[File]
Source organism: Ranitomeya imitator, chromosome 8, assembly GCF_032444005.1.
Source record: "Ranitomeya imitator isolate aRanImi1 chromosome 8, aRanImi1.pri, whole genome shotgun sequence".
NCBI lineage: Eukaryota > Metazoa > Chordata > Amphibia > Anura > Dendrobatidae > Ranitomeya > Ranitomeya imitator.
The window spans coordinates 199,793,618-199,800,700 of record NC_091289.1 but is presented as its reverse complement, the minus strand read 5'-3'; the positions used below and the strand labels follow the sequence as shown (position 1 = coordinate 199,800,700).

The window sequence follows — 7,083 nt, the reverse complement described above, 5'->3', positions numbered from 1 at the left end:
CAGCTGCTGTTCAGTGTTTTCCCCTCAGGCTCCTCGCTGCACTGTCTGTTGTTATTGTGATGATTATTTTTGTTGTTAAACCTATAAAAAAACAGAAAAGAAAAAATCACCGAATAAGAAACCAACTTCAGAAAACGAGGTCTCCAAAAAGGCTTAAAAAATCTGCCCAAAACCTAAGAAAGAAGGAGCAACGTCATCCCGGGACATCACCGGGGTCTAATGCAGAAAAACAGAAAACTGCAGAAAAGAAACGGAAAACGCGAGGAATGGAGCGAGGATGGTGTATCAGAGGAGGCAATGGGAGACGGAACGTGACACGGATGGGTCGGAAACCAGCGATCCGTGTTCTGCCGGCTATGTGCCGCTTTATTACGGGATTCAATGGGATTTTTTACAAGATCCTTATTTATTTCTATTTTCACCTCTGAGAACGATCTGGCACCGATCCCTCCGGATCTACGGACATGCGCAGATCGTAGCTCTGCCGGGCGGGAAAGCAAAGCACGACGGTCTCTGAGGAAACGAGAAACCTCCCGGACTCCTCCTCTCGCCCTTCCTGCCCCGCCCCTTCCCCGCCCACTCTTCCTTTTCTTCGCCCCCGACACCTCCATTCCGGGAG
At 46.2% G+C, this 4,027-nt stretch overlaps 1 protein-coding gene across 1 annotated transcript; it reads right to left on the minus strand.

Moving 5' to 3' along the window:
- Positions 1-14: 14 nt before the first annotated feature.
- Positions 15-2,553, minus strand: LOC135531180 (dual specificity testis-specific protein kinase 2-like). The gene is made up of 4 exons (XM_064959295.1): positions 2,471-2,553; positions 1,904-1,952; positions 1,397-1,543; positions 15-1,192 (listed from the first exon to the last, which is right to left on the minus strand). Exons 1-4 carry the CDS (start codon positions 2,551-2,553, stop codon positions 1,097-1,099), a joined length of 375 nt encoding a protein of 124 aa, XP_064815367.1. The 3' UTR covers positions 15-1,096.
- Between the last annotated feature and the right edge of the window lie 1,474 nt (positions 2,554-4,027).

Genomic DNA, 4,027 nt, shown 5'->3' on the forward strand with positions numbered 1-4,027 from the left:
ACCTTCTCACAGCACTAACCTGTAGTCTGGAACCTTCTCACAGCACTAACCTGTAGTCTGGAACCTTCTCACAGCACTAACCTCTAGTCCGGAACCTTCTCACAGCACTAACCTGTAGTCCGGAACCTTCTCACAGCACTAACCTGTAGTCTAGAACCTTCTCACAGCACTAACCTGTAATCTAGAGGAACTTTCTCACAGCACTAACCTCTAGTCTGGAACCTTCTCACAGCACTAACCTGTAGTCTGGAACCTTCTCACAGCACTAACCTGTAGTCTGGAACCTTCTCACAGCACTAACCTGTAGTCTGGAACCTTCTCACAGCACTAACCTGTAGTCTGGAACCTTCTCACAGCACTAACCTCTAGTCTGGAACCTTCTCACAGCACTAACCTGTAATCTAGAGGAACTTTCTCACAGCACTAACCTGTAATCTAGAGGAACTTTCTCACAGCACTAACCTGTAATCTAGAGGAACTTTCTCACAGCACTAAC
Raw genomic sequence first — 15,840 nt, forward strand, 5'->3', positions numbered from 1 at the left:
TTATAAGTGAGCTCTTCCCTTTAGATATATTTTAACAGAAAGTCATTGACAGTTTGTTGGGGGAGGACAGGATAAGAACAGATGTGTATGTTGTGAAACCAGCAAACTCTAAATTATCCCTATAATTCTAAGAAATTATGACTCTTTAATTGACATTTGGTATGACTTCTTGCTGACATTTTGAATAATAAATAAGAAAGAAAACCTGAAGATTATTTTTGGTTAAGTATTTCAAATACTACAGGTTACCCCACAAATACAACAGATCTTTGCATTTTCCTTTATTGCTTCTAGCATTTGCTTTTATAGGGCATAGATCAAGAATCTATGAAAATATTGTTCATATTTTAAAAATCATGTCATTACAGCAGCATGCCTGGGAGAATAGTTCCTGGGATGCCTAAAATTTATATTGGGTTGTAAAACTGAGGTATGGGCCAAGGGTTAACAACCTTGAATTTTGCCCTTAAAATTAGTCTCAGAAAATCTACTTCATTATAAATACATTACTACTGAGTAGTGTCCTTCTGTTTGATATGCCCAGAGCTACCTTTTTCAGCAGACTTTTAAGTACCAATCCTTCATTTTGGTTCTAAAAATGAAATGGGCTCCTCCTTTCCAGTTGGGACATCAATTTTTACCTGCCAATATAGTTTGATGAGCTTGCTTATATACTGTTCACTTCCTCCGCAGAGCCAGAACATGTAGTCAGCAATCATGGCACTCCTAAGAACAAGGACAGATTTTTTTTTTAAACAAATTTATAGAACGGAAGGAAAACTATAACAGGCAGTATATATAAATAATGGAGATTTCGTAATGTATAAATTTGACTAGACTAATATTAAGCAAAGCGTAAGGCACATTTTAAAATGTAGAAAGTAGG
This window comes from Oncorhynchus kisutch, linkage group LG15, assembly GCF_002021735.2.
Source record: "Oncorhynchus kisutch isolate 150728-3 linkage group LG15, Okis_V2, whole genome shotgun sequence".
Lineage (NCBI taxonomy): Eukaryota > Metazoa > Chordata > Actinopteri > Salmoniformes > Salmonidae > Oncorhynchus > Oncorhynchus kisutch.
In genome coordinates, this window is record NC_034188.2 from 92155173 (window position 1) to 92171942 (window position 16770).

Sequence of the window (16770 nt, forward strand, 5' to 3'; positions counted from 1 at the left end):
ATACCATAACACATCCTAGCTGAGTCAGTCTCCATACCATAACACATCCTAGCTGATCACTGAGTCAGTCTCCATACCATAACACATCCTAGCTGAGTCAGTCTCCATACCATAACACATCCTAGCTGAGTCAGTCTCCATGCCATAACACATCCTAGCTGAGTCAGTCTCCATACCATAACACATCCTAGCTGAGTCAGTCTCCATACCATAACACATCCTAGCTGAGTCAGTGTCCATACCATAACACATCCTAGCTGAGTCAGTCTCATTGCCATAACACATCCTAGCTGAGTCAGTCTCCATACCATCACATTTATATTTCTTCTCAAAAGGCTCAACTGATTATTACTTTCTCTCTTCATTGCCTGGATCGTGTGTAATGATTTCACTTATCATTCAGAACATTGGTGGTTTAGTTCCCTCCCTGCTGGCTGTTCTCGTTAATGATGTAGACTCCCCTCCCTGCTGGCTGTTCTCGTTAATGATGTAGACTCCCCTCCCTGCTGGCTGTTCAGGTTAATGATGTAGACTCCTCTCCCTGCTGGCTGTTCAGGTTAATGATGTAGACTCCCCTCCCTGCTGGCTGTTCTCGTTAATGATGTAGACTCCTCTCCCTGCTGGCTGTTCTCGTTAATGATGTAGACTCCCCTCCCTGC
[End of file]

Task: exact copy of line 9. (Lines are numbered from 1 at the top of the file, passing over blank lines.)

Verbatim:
- Positions 1-14: 14 nt before the first annotated feature.